Congress should invest in programs and policies that have positive and long-lasting effects on communities. Education and job creation in America's poorest communities is one of the most effective public safety strategies. Only 46 percent of incarcerated individuals have a high school diploma or its equivalent, as compared to 82 percent of men aged 18 to 34. [3] Other evidence-based programs include community-based substance abuse and mental health treatment; and prevention programs for youth. Putting resources toward these positive opportunities is the most effective way of increasing public safety, while also creating jobs by investing in communities.

Fund diversion programs. If Congress wants to support public safety and law enforcement, they should provide funding for Crisis Intervention Training for officers; this can help reduce the arrest and incarceration of people whose "crime" was having a mental illness. And treatment diversion programs can be a cost effective way to safely keep people out of prison and jail and in the treatment they need.

Investments in community-building social institutions like education and employment have not only been shown to improve public safety, but such investments broadly meet with law enforcement approval. In a 2002 poll, 71.1 percent of surveyed chiefs of police, sheriffs and prosecutors agreed that providing more educational and after-school programs would make the greatest impact in reducing youth crime and violence.[4] Only 14.9 percent said that hiring more police would have the greatest impact.

Finally, we would like to also note that past Byrnes and COPS grants have had the unintended consequence of perpetuating racial disparities and civil rights abuses. This is especially true of the regional anti-drug task forces, which have very little state or federal oversight and therefore are prone to mismanagement and, in some cases, corruption.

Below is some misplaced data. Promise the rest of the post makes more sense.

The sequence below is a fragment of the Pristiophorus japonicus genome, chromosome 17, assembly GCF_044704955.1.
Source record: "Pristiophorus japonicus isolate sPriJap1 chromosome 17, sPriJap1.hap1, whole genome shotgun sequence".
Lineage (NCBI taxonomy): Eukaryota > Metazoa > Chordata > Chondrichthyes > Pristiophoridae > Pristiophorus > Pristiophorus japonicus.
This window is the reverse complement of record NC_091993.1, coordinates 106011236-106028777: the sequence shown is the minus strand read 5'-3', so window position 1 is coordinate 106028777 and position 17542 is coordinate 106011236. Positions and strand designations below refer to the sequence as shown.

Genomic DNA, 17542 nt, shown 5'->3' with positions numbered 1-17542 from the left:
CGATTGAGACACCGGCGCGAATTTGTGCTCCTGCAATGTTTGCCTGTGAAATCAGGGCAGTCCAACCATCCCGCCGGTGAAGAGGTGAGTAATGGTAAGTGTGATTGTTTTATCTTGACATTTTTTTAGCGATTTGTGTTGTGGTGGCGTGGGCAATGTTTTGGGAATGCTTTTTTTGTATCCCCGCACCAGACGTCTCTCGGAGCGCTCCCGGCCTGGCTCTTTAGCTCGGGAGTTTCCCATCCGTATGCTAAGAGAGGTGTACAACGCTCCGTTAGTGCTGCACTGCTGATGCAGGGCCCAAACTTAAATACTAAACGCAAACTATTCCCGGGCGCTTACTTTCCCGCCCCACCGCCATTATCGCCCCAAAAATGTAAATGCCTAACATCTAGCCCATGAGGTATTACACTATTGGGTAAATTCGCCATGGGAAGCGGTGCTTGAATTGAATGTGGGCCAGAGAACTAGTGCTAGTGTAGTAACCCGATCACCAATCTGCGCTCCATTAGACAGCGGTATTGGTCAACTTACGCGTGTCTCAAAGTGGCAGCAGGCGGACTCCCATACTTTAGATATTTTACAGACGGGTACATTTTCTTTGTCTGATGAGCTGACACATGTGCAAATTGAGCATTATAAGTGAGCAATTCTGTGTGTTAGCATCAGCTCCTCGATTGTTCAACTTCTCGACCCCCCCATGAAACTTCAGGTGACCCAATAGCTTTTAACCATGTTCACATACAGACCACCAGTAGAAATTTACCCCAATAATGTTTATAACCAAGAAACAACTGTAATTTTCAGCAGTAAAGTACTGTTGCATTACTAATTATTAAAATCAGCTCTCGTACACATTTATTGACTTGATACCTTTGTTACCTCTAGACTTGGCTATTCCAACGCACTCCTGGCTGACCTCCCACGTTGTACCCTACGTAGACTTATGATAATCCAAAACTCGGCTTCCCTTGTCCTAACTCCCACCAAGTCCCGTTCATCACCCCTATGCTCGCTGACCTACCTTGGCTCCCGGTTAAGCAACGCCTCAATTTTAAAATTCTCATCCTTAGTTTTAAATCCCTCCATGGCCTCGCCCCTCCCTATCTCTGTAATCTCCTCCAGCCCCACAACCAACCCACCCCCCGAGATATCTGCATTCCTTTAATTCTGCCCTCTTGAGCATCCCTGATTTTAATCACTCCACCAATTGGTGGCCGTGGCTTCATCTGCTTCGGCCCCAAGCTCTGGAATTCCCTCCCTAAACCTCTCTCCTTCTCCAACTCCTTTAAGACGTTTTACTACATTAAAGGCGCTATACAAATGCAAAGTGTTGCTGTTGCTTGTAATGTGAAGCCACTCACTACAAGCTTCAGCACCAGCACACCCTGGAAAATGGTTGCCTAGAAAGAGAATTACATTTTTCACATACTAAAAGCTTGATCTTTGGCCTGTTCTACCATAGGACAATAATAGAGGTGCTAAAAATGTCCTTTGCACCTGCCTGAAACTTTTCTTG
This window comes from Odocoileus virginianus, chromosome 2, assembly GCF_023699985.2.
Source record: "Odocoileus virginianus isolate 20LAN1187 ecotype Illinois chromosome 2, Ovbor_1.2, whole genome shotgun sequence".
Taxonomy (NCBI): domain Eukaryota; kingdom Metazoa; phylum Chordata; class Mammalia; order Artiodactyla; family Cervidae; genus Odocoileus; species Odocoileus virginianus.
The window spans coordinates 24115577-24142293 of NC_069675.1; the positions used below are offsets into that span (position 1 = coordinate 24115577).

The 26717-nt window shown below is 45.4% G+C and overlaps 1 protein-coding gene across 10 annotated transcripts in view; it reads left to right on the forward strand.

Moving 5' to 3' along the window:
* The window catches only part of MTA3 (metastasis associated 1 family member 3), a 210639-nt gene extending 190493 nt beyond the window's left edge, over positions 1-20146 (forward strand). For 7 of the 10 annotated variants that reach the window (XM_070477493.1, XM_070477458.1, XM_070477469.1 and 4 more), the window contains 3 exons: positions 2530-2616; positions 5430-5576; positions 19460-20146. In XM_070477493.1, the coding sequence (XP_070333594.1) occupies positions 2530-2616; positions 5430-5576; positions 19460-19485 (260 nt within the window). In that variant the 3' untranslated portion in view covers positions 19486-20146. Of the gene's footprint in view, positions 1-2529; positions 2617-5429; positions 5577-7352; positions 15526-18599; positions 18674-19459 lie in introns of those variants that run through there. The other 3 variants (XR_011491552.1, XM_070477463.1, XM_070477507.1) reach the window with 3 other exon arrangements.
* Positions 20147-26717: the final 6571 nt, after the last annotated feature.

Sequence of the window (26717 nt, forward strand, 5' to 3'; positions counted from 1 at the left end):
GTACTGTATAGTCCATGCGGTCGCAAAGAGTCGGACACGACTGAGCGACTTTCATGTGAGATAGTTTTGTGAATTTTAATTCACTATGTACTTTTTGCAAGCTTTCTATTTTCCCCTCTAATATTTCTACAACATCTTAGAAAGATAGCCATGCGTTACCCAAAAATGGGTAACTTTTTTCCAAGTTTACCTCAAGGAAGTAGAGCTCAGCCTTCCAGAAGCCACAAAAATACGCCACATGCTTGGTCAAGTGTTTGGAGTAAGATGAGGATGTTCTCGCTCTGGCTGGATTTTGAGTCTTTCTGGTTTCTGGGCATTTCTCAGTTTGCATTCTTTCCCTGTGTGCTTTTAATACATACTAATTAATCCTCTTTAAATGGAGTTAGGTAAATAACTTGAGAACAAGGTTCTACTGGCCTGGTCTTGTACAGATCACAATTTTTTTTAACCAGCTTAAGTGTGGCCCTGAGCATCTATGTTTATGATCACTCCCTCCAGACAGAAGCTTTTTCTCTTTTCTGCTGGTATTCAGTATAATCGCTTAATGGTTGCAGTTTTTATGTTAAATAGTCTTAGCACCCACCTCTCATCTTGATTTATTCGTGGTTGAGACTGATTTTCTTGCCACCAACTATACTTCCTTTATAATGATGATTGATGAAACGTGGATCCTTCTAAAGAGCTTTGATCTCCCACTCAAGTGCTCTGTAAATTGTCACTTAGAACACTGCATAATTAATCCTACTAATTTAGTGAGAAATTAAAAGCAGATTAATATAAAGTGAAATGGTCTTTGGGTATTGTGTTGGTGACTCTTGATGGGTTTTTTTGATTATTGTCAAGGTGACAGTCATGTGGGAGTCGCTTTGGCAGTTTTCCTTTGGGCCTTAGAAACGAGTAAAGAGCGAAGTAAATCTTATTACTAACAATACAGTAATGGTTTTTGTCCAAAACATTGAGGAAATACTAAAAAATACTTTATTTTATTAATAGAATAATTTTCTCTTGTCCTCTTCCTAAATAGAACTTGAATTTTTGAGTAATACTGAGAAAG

The undersigned organizations urge you to reconsider using the economic stimulus money to fund Byrne and COPS grants, and implore you to instead use these scarce funds to invest in a comprehensive approach to improving public safety that will enrich communities and improve the economic well-being of all Americans. Thank you.

American Civil Liberties Union
Washington, DC

American Humane Association
Alexandria, VA

American Psychological Association
Washington, DC

Center for Children's Law and Policy
Washington, DC

Drug Policy Alliance
Washington, DC

Interfaith Drug Policy Initiative
Washington, DC

Justice Policy Institute
Washington, DC

Open Society Policy Center
Washington, DC

National Black Police Association
Washington, DC

National Council on Crime and Delinquency
Oakland, CA

The Rebecca Project for Human Rights
Washington, DC

The Sentencing Project
Washington, DC

Students for Sensible Drug Policy
Washington, DC

United Methodist Church
Washington, DC

Youth Represent
New York, NY

[1] United States Government Accountability Office. (October 2005). COPS Grants Were a Modest Contributor to Declines in Crime in the 1990s.

[2] U.S. Department of Justice, Bureau of Justice Statistics, Corrections Populations at a Glance,; National Association of State Budget Officers, State Expenditure Reports,

[3]C. W. Harlow, Education and Correctional Population, US Department of Justice, Bureau of Justice Statistics (Washington, DC: 2003), NCJ 195670; US Census Bureau, "Educational Attainment in the United States: March 2002, Detailed Tables (PPL-169)," Table 1a. Available online at

[4] National Law Enforcement Leadership Survey, Fight Crime-Invest in Kids, August 2002,